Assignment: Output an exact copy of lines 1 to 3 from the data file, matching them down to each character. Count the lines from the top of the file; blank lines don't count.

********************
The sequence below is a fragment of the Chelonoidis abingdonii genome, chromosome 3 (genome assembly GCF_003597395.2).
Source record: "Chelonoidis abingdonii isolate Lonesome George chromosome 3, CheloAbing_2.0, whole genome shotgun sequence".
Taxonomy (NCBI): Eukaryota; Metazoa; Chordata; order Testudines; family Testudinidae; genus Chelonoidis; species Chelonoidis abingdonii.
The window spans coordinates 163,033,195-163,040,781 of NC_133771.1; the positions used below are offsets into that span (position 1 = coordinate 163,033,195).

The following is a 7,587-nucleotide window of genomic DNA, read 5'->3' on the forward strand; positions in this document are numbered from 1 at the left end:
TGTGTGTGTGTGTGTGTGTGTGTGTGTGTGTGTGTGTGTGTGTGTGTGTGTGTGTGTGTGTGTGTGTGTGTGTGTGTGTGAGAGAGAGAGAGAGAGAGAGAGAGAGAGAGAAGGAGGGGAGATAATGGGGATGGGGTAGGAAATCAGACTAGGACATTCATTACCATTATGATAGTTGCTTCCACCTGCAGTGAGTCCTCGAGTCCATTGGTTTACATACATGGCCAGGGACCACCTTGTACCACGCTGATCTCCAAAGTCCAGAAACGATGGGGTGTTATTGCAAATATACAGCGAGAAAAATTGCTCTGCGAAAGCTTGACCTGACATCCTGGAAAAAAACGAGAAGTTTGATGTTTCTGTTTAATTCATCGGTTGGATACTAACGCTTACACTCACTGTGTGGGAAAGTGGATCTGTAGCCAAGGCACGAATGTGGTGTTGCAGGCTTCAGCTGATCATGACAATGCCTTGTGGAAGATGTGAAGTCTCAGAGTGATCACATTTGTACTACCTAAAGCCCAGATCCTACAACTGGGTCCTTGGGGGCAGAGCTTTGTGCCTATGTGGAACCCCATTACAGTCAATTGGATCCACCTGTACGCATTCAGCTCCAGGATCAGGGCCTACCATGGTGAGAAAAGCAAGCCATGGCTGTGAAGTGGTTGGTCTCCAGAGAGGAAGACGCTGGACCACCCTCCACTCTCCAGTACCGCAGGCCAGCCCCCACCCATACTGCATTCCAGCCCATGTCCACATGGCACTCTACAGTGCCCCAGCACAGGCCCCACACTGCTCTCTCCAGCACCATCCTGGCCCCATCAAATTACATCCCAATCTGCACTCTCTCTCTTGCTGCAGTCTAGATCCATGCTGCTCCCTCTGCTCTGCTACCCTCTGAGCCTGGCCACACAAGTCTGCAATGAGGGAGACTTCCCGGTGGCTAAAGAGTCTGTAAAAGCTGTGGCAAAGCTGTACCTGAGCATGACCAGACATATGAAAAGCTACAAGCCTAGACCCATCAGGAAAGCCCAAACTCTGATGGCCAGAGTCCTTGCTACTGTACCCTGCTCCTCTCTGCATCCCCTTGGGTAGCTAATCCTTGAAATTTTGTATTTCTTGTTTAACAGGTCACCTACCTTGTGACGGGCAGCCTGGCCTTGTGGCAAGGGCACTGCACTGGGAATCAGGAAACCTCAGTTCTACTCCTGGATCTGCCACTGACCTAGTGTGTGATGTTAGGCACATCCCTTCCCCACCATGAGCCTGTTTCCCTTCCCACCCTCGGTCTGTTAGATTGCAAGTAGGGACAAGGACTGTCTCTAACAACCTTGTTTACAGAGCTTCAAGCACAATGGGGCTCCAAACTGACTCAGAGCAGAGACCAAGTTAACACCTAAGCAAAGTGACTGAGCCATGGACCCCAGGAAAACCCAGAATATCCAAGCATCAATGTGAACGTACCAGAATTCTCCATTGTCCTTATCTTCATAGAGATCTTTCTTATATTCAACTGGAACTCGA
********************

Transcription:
The sequence below is a fragment of the Chelonoidis abingdonii genome, chromosome 3 (genome assembly GCF_003597395.2).
Source record: "Chelonoidis abingdonii isolate Lonesome George chromosome 3, CheloAbing_2.0, whole genome shotgun sequence".
Taxonomy (NCBI): Eukaryota; Metazoa; Chordata; order Testudines; family Testudinidae; genus Chelonoidis; species Chelonoidis abingdonii.